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The Finals Stretch: Surviving the end-of-semester crush

Though Eleni Papadopoulos ’17 did well academically during her freshman year, she says she struggled, particularly around finals time. “There was this hectic feeling of, ‘What am I doing?’” she recalls.

Last fall, Papadopoulos had one of her “best semesters GPA-wise”—and her least stressful exam week. The difference: she sought help with time management from the Boston College Office of Health Promotion, a campus resource whose overarching goal, says director Elise Tofias Phillips, is to help students develop what she calls “school-life balance.”

The health promotion office’s services are among an eclectic—and growing—mix of University-sponsored programs put in place in recent years to help students sharpen their study skills and lighten their moods during finals.    

With the end of spring semester fast approaching—study days are May 6–9 and exams follow May 10–17—Parent Update asked Phillips and some of her Boston College colleagues as well as Papadopoulos and two upperclassmen to share their experiences and advice on confronting crunch time. Among their recommendations:

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1. Don’t go it alone. Just asking for help can reduce both stress and a tendency to procrastinate, says Kathleen Duggan, director of the Connors Family Learning Center. The center, which provides tutoring and writing coaching among other services, now offers students appointments with academic coaches who will meet with them to help map out a studying plan based on their exam schedules. Students can use the meetings however is most helpful, says Duggan—setting finals week priorities around raising their grade in a particular class, for instance, or putting extra focus on tests in their major. She especially recommends the service for freshmen who, she says, may still be “struggling with the transition to college.”

Students who plan to take advantage of this service should note, however, that the Connors Center closes for tutoring and coaching on May 5, the last day of classes. Students can book “as far out as six days in advance,” when more appointments are likely to be available, says Duggan.

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2. Get organized. Last fall, the Office of Health Promotion kicked off “Got Time?,” a time management education resource that features “Nail Those Exams,” an online and in-person coaching and support plan, and downloadable calendar templates to help students juggle multiple exams and paper deadlines. The office also offers “finals prep sessions” with coaches April 28 and 29.

Papadopoulos met with a coach to assess her workload and study habits shortly after the program started. She now breaks her end-of-semester workload into smaller, more manageable tasks over several days, rather than putting a lot of effort into studying for her first exam and then cramming for the rest. The approach, she says, “definitely made finals easier to handle.”

3. Maintain healthy habits. Better time management, says Phillips, also allows students to stick to healthy routines during finals. Those, in turn, can help with focus, memory, and mood. Stephanie Palencia ’16, a political science major, says that she plans her finals schedule around her need for seven to eight hours of sleep. Likewise, Papadopoulos says that keeping up with daily exercise helps her “to release stress and feel happier.”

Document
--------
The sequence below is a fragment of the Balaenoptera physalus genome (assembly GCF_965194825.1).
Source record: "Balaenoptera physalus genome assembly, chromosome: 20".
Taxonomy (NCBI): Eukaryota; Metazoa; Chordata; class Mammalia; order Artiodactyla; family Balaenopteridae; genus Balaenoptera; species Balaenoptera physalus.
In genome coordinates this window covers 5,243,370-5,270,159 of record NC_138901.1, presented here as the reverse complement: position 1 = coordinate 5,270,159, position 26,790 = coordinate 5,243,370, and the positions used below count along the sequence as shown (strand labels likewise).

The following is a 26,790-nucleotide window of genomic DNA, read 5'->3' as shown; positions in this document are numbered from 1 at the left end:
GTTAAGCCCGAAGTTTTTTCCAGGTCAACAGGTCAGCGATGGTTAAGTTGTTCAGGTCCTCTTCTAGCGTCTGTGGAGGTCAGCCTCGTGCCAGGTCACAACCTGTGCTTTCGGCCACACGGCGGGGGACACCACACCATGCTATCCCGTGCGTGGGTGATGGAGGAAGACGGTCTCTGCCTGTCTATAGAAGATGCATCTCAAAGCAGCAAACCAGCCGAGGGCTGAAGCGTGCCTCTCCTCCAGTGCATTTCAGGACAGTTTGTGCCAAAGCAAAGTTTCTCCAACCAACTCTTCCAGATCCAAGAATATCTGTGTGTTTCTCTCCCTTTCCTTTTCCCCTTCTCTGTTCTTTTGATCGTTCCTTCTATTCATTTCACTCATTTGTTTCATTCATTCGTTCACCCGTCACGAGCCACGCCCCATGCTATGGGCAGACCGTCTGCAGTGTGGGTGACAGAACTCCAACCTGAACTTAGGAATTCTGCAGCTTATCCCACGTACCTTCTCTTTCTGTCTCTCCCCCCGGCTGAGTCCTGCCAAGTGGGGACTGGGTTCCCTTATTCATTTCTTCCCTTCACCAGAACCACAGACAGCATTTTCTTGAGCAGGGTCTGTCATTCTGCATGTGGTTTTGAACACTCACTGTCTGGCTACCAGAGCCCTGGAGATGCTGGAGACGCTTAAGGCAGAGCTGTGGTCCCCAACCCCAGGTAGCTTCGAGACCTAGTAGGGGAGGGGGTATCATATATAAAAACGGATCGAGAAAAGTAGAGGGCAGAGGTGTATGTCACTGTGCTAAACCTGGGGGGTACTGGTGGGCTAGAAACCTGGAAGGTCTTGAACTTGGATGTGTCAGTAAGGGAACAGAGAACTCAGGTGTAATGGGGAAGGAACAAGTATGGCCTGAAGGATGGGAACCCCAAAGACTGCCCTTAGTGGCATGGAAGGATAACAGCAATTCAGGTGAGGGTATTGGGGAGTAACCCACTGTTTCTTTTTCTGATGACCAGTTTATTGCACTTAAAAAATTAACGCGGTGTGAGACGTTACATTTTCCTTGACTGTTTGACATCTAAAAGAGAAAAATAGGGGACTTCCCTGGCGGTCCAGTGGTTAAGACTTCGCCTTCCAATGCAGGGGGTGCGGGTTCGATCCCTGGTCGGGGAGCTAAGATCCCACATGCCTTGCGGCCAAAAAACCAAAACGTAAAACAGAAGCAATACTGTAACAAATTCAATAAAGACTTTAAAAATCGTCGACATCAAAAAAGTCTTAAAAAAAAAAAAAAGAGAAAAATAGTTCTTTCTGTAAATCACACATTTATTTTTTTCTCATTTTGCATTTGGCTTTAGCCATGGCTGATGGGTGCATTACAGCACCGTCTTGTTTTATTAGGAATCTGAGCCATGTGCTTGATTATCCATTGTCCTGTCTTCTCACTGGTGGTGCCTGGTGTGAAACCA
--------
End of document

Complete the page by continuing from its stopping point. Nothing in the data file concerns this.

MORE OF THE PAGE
4. Plan an outing. Brian Kouassi ’17, a political science major with a faith, peace, and justice minor, says it may sound counterintuitive, but he urges fellow students to use their first study day to get away from campus. For instance, in the spring of his freshman year, he and five friends took the T into Boston to walk around downtown, have lunch and an early dinner, and “clear our heads after finishing classes.” The time away from campus, he says, allowed him to return relaxed and ready to put in four hours of studying that evening.

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5. Seek out breaks. Palencia uses study breaks that are scheduled around campus during finals week to enjoy some downtime with friends—and takes advantage of the free coffee and snacks offered nightly at the O’Neill Library, and occasionally at the Office of the Vice President for Student Affairs, the Thea Bowman AHANA and Intercultural Center, and her residence hall.

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6. Make the most of the library: study, relax, create. Cindy Jones, course reserves and media manager at O’Neill, recommends students kick back with a title from the “Pop Collection,” a regularly updated collection of new and popular books and DVDs that are on display on a large wall just to the right of the library’s third-floor entrance. Meanwhile—in part because multiple studies have found that art therapy lowers heart rate, blood pressure, and cortisol levels—the library last fall also started loaning out adult coloring books, each with a box of 24 colored pencils and sharpener, for four hours at a time. Located behind the Circulation Main Desk at O’Neill, the books have perforated pages so students can tear out and keep their creations.

And for students who want to show their parents they’re studying and taking breaks, the circulation desks at O’Neill, the Bapst Art Library, the Theology and Ministry Library, and the Social Work Library offer Boston College library postcards (complete with paid postage) that they can mail home during finals week. Last semester, says library technology assistant Ashley Chassé, all 1,000 postcards were sent.

—Alicia Potter